The new issue of Credo Magazine is unique, drawing our attention to an aspect of the Reformation often forgotten: The Reformation of the Family. Today we would like to highlight Michael Nelson’s article, “The Best Companion of My Life: John Calvin’s search for a wife.”

Michael Nelson (ThM, The Southern Baptist Theological Seminary) is the senior pastor of First Baptist Church in Grandview, MO, as well as a PhD candidate at Midwestern Baptist Theological Seminary.

Here is an excerpt from his article:

John Calvin is typically thought to be a stoic and perhaps unemotional type of scholar. Martin Luther was the exact opposite. He wore his feelings on his sleeve and you had no doubt how he felt about any given subject. In regards to marriage, Luther’s relationship with his wife, Katharina  von Bora, was well known, as he passionately loved her and their children. Others in the Reformation era were similar to Luther. Philip Melanchthon was known for his dedication to his family; it was said that he could often be seen rocking his child in a cradle with one hand while reading a book in the other. Even Ulrich Zwingli’s marriage to Anna Reinhard was known to have a degree of romance to it. Not Calvin though. His natural disposition was reserved and serious. It is only when you peer into the depths of his marriage that you begin to see what kind of man John Calvin really was.

No insane lover

Calvin’s marriage to Idelette de Bure did not occur in a vacuum. He did not simply meet her, fall in love, get married and live happily ever after. Instead, he formed a committee of sorts, where friends such as William Farel and Martin Bucer were put to the task of finding a wife for him. At the time, Calvin was a 31year old bachelor who said that he was not one of those “insane lovers who embrace also the vices of those with whom they love, where they are smitten at first sight with a fine figure.” In other words, his concern was not physical attraction or outward beauty. Calvin said he was looking for a woman who was “chaste, modest, economical, patient and careful of her husband’s health.” This search would not be easy.

It wasn’t until Calvin moved to Strasbourg, France that he began to seriously contemplate having a wife. It was 1538 and he had just been banished from Geneva when Martin Bucer invited Calvin to join him in leading a church of refugees. While ministering in France, Calvin’s income was not substantial, which led him to rent his house out to several different people, including his brother, his step-sister, and some students. Additionally, over the course of his life, he suffered from: stomach problems, headaches, gallstones, hemorrhoids, gout, fever and chronic asthma. As a young man, Calvin had never seriously considered having a wife. He was consumed with leading a reformation, preaching, and writing his famous Institutes of Christian Religion. How would he have time for a wife and could he bring a woman into this sort of lifestyle? The only purpose in having a wife was to be “better freed from numerous worries,” so that he could “devote [himself] to the Lord.” He eventually became so convinced that a wife would be necessary for him that he reserved a date to be married “a little after Easter” in 1539.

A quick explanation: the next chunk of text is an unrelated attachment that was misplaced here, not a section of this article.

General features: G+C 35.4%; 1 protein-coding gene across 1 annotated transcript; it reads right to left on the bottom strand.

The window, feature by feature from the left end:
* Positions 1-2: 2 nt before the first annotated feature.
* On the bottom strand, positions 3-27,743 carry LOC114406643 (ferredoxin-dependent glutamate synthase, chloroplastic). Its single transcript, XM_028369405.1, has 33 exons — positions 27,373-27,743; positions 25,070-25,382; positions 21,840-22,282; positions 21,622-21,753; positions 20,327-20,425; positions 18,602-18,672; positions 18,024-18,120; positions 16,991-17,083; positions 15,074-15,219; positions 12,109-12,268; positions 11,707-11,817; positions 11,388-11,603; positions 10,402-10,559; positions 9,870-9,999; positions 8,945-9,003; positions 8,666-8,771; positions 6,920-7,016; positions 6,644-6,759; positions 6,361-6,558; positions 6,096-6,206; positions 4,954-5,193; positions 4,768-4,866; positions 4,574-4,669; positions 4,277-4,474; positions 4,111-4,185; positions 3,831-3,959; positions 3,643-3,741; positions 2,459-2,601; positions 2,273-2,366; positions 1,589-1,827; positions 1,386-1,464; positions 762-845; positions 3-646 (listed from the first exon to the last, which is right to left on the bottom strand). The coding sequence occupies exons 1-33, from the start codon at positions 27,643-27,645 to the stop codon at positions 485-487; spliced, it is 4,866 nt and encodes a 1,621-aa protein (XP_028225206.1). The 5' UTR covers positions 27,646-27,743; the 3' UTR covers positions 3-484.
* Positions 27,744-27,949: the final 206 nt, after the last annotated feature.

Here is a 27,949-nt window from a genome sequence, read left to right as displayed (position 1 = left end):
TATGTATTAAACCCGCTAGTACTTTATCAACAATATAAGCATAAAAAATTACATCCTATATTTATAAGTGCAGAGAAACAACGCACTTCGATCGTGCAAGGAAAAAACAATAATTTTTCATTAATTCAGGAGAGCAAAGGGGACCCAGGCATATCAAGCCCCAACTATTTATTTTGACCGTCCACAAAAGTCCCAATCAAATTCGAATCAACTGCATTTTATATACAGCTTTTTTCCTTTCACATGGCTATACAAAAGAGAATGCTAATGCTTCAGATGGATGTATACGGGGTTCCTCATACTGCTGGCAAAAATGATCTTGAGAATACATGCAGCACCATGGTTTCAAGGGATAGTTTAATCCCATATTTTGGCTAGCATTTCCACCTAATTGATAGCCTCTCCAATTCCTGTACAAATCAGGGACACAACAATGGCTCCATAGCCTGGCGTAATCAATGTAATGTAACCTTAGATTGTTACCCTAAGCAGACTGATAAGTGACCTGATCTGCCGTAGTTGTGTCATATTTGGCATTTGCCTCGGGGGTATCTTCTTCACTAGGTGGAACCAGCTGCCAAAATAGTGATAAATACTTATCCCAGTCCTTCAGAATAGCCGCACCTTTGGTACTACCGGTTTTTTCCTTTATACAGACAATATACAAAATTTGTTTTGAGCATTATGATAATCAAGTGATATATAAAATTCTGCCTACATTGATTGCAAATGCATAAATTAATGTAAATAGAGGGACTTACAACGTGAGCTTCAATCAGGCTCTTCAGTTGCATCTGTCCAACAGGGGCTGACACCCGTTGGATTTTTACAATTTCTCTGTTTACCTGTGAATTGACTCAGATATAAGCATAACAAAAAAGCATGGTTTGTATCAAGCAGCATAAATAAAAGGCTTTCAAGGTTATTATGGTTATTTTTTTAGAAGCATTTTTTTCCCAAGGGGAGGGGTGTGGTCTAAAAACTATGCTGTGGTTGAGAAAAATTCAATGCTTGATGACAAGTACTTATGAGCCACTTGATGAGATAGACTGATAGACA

“Is it not wisest to abandon my search?”

A few months after Calvin set the date for his marriage, the first candidate was presented to him. She was a wealthy German woman who had a brother who was a strong supporter of Calvin and his cause in the Reformation. For a man who had been kicked out of Geneva and was struggling financially, this seemed to many like
a plan sent from God. But Calvin was the only one who did not see it this way. In a letter to William Farel, Calvin said, “Two reasons, however, induce me to decline: she does not know our language (French) and I think that she is too proud of her birth and education.” Calvin was not interested in money, as he thought it unbecoming of a minister of the gospel. Nor did he desire a woman who was proud of her status in life. But if she would consent to learn the French language, Calvin would consent to marry her. The plan was eventually abandoned.

A few months later, another opportunity was given for Calvin to marry. The potential bride was found in William Farel’s congregation. She had never been married and she was known for being a devout Protestant. The only problem was that she was about 15 years older than Calvin. He never followed up with her.

The third candidate would surely be the charm. Although she lived in another city, she had a great reputation. Writing to Farel, Calvin said, “her praise is in every mouth.” She didn’t have any money, which to Calvin seemed to be a virtue. So Calvin sent his brother, Anthony, along with some other friends to go and make a proposal for marriage to her. But something happened. As Calvin got to know her, he didn’t like her. She was deeply in love with him, but there was something about her character that Calvin did not like. With a wedding planned and friends invited, Calvin called it off. It was at this point that he wrote to Farel, “I have not yet found a companion; is it not wisest to abandon my search?”  …

Read the rest of Nelson’s article today: “The Best Companion of My Life: John Calvin’s search for a wife.”

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